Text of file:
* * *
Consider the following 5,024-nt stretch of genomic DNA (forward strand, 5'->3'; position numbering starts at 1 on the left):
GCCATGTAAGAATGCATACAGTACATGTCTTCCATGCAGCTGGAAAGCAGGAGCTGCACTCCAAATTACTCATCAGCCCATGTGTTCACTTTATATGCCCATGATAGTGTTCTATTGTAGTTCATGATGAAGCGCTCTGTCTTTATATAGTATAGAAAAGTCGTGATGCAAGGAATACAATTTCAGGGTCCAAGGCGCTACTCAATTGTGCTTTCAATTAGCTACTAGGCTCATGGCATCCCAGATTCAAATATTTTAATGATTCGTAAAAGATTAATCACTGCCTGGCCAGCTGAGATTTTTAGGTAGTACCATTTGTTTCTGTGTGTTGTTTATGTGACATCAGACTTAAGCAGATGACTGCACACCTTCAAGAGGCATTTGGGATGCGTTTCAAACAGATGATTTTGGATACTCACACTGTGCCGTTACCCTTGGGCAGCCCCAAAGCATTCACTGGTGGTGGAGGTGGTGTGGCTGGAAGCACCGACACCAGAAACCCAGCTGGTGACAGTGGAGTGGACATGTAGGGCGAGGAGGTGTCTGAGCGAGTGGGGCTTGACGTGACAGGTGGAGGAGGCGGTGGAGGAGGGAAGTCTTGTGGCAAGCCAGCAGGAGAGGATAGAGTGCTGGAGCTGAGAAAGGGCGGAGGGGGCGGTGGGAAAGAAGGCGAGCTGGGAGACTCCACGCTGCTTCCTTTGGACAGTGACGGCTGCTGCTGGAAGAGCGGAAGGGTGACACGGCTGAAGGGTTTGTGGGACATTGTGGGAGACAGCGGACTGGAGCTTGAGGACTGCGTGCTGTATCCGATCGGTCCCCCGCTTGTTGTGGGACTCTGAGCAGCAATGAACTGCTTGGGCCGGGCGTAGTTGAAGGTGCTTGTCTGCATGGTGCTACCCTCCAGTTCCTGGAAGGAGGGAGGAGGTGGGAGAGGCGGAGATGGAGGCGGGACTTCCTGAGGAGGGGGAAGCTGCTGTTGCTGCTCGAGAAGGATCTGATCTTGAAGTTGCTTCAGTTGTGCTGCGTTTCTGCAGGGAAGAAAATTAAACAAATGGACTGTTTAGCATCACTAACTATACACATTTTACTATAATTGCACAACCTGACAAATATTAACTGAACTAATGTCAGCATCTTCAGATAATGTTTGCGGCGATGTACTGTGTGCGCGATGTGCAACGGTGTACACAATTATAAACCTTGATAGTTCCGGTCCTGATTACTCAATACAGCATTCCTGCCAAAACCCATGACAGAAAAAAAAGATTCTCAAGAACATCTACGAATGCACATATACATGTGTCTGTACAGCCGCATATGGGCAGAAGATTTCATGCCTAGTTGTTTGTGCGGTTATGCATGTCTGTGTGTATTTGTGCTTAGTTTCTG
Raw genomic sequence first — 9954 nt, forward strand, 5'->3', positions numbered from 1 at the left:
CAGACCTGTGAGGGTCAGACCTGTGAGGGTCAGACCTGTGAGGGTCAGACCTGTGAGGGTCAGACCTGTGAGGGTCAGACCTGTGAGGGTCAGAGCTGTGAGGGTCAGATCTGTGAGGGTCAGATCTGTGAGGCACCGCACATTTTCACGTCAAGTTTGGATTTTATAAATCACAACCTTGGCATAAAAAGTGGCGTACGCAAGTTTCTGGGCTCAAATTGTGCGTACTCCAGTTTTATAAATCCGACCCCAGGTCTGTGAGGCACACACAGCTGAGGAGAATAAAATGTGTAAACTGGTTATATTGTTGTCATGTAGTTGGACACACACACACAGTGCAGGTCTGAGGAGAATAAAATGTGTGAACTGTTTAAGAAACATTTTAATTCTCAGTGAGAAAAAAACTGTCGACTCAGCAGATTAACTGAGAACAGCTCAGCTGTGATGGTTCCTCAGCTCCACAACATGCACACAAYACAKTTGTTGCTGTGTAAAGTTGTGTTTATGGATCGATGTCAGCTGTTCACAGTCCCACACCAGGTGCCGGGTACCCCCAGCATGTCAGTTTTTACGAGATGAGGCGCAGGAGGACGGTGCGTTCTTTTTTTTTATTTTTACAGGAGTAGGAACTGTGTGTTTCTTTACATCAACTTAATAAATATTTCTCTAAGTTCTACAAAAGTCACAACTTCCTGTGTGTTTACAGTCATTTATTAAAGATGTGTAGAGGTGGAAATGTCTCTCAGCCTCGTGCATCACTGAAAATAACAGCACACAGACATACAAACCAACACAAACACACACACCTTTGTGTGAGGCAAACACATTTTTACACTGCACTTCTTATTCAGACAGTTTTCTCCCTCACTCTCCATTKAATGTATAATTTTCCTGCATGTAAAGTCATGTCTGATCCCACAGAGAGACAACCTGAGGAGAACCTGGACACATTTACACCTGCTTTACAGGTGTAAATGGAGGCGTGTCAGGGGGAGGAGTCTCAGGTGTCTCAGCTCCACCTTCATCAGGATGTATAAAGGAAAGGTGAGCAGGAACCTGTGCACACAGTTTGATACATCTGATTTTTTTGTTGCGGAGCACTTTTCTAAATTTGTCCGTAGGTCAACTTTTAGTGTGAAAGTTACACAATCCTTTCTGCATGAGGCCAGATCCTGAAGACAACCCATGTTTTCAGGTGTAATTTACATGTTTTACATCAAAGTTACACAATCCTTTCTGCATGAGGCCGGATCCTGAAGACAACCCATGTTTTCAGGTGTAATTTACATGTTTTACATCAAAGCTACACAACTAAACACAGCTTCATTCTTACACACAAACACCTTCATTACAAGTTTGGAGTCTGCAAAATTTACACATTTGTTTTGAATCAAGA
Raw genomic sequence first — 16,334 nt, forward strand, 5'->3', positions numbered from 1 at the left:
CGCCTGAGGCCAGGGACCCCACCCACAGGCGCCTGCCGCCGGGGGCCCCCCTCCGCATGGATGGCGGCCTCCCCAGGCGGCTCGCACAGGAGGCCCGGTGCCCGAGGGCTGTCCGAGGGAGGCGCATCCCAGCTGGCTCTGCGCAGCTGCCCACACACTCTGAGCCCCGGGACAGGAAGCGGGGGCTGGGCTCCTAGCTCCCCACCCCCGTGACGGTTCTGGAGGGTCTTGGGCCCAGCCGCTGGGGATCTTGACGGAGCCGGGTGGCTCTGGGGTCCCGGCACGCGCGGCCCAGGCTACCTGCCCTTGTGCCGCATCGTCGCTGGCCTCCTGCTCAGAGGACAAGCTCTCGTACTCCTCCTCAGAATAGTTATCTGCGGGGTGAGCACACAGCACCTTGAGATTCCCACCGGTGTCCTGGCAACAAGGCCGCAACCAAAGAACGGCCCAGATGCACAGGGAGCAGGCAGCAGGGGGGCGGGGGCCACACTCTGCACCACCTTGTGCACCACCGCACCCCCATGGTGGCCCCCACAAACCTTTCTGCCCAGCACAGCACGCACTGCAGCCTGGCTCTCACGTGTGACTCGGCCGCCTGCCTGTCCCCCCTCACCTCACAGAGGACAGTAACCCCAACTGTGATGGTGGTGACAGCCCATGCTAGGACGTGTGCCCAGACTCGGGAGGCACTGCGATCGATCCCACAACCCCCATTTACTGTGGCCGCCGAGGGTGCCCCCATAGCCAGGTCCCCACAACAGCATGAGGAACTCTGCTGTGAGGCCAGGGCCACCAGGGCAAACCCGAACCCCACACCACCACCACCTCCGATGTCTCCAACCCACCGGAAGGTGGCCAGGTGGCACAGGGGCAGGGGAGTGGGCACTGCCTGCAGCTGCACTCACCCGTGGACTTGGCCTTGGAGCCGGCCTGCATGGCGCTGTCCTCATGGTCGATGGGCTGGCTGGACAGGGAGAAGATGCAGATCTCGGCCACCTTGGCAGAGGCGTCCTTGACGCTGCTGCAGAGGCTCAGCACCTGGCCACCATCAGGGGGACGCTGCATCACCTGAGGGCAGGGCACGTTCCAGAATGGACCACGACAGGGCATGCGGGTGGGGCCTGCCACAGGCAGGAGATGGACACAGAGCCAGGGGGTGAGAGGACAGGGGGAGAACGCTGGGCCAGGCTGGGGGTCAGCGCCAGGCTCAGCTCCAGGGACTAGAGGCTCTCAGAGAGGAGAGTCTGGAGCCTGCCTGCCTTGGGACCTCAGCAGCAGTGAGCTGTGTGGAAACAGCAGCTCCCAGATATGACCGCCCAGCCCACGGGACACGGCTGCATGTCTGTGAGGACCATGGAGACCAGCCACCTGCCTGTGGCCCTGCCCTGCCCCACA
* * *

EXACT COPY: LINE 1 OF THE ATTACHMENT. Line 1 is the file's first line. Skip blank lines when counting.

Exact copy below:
Consider the following 5,024-nt stretch of genomic DNA (forward strand, 5'->3'; position numbering starts at 1 on the left):